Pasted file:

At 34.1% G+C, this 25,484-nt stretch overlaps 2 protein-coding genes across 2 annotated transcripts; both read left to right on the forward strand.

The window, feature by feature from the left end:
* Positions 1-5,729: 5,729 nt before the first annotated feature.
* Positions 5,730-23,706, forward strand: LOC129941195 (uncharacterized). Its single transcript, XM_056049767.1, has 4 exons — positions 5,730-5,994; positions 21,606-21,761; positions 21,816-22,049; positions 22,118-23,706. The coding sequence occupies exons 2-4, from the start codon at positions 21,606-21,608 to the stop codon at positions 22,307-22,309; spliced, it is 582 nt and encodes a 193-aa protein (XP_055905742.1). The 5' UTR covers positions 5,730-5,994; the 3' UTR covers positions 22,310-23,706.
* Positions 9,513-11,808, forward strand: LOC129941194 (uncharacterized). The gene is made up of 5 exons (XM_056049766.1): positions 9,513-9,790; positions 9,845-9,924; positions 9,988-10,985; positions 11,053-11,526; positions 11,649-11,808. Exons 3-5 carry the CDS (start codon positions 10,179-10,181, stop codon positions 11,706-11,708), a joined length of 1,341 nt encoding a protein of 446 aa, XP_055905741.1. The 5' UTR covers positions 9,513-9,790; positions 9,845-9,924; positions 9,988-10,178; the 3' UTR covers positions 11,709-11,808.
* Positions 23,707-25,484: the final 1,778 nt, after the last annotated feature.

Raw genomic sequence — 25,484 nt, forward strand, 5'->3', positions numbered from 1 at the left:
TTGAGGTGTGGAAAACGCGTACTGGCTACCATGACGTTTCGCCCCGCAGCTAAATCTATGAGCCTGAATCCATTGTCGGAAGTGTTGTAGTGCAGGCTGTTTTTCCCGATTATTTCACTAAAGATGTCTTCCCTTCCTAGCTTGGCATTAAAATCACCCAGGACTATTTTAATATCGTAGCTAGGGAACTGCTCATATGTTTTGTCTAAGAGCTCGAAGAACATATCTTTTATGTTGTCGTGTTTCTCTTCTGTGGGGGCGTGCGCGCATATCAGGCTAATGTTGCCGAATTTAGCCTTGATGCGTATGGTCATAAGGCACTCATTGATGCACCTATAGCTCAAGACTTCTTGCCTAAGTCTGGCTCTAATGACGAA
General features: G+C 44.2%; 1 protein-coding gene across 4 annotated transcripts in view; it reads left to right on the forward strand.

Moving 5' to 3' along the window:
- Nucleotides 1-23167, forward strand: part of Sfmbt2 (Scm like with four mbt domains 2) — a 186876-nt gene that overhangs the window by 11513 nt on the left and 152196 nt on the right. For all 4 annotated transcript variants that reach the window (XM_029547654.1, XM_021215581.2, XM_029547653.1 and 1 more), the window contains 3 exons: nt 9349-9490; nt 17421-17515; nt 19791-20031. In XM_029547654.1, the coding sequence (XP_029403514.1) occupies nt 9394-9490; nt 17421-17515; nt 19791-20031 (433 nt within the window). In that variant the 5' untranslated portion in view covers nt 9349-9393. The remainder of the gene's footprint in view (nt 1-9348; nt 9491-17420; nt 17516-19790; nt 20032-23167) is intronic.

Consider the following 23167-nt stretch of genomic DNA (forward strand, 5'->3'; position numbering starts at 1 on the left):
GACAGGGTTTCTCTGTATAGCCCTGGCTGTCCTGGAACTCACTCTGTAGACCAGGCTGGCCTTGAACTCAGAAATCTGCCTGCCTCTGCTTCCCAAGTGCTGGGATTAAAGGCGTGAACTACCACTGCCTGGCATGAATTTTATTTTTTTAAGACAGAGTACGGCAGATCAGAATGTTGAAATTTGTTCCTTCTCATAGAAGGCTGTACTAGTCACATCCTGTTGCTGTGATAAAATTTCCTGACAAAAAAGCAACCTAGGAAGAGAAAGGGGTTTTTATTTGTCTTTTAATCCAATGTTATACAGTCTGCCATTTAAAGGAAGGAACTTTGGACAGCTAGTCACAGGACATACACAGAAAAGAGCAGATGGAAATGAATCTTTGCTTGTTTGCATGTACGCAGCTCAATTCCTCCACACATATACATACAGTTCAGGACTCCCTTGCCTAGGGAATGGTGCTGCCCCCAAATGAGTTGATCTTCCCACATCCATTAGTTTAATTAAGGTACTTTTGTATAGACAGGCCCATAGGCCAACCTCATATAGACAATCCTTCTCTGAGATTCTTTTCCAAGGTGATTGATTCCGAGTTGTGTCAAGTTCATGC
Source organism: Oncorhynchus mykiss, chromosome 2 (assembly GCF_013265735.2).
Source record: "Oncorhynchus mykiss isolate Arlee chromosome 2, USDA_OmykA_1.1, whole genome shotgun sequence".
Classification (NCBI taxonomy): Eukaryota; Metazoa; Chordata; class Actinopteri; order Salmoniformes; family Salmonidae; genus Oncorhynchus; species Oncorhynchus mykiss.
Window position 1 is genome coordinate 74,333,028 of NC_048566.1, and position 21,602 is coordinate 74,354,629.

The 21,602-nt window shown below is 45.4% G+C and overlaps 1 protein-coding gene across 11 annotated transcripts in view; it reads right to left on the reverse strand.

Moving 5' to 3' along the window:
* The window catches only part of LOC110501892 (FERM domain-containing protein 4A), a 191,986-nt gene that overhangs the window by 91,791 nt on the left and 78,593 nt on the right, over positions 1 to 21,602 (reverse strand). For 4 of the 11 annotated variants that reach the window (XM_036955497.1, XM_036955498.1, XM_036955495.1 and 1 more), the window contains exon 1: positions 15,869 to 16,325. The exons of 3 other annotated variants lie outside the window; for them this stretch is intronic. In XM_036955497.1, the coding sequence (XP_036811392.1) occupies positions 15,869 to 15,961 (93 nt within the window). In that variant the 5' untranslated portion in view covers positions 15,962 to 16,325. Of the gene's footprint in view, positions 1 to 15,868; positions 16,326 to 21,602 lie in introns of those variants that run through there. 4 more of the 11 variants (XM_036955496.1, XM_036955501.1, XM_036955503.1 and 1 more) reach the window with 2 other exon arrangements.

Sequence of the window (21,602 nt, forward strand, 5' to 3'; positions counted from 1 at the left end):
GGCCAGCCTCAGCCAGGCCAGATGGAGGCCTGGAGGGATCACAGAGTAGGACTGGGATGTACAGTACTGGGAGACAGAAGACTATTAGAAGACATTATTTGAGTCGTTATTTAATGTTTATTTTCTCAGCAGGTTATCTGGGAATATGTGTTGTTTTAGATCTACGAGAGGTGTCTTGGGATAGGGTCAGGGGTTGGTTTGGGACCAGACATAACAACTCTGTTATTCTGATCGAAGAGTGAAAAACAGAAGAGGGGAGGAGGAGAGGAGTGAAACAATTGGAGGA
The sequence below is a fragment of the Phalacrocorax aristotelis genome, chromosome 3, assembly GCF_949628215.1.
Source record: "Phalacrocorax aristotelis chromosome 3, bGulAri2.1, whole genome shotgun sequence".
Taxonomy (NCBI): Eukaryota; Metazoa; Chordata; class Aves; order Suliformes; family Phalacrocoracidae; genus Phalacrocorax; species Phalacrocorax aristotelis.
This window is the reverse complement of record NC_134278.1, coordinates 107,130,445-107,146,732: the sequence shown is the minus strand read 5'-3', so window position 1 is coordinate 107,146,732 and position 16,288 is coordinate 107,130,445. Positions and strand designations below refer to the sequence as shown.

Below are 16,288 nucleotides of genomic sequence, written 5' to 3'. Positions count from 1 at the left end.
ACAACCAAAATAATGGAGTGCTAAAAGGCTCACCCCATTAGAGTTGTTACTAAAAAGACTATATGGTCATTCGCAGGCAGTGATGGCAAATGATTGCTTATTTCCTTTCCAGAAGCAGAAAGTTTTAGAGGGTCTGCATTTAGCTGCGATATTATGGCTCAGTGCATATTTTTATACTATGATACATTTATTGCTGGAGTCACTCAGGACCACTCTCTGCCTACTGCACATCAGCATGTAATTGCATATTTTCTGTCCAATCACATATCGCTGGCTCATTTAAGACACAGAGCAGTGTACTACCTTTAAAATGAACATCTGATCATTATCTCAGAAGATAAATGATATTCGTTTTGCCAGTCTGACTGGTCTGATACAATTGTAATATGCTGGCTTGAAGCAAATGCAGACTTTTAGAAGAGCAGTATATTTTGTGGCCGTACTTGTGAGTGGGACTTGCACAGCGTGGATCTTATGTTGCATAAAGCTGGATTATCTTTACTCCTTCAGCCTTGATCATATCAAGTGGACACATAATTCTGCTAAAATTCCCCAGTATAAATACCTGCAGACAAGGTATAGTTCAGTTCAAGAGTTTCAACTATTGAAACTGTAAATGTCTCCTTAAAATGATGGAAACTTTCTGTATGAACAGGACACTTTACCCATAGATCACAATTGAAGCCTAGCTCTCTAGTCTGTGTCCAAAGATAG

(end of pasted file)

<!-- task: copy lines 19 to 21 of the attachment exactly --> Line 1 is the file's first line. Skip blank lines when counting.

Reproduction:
Moving 5' to 3' along the window:
* The window catches only part of LOC110501892 (FERM domain-containing protein 4A), a 191,986-nt gene that overhangs the window by 91,791 nt on the left and 78,593 nt on the right, over positions 1 to 21,602 (reverse strand). For 4 of the 11 annotated variants that reach the window (XM_036955497.1, XM_036955498.1, XM_036955495.1 and 1 more), the window contains exon 1: positions 15,869 to 16,325. The exons of 3 other annotated variants lie outside the window; for them this stretch is intronic. In XM_036955497.1, the coding sequence (XP_036811392.1) occupies positions 15,869 to 15,961 (93 nt within the window). In that variant the 5' untranslated portion in view covers positions 15,962 to 16,325. Of the gene's footprint in view, positions 1 to 15,868; positions 16,326 to 21,602 lie in introns of those variants that run through there. 4 more of the 11 variants (XM_036955496.1, XM_036955501.1, XM_036955503.1 and 1 more) reach the window with 2 other exon arrangements.

Sequence of the window (21,602 nt, forward strand, 5' to 3'; positions counted from 1 at the left end):